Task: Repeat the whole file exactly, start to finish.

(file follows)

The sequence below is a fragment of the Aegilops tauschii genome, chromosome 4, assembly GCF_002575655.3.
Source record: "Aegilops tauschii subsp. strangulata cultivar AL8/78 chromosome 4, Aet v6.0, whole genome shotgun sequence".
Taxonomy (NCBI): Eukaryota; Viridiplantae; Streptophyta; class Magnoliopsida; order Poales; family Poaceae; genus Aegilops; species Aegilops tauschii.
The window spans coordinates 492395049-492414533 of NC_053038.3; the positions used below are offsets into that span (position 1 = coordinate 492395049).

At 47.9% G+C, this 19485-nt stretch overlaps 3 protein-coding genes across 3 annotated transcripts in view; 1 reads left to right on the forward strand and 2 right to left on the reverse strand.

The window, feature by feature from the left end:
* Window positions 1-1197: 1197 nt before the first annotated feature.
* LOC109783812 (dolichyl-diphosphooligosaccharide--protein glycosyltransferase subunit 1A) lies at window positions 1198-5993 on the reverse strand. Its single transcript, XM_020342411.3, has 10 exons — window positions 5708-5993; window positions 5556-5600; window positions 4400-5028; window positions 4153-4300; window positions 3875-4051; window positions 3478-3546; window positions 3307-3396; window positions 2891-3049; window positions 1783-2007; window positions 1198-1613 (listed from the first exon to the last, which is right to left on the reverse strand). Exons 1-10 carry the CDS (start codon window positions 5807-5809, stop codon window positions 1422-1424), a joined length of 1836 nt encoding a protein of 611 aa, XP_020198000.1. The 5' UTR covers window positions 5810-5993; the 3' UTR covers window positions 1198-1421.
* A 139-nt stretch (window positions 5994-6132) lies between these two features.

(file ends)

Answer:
The sequence below is a fragment of the Aegilops tauschii genome, chromosome 4, assembly GCF_002575655.3.
Source record: "Aegilops tauschii subsp. strangulata cultivar AL8/78 chromosome 4, Aet v6.0, whole genome shotgun sequence".
Taxonomy (NCBI): Eukaryota; Viridiplantae; Streptophyta; class Magnoliopsida; order Poales; family Poaceae; genus Aegilops; species Aegilops tauschii.
The window spans coordinates 492395049-492414533 of NC_053038.3; the positions used below are offsets into that span (position 1 = coordinate 492395049).

At 47.9% G+C, this 19485-nt stretch overlaps 3 protein-coding genes across 3 annotated transcripts in view; 1 reads left to right on the forward strand and 2 right to left on the reverse strand.

The window, feature by feature from the left end:
* Window positions 1-1197: 1197 nt before the first annotated feature.
* LOC109783812 (dolichyl-diphosphooligosaccharide--protein glycosyltransferase subunit 1A) lies at window positions 1198-5993 on the reverse strand. Its single transcript, XM_020342411.3, has 10 exons — window positions 5708-5993; window positions 5556-5600; window positions 4400-5028; window positions 4153-4300; window positions 3875-4051; window positions 3478-3546; window positions 3307-3396; window positions 2891-3049; window positions 1783-2007; window positions 1198-1613 (listed from the first exon to the last, which is right to left on the reverse strand). Exons 1-10 carry the CDS (start codon window positions 5807-5809, stop codon window positions 1422-1424), a joined length of 1836 nt encoding a protein of 611 aa, XP_020198000.1. The 5' UTR covers window positions 5810-5993; the 3' UTR covers window positions 1198-1421.
* A 139-nt stretch (window positions 5994-6132) lies between these two features.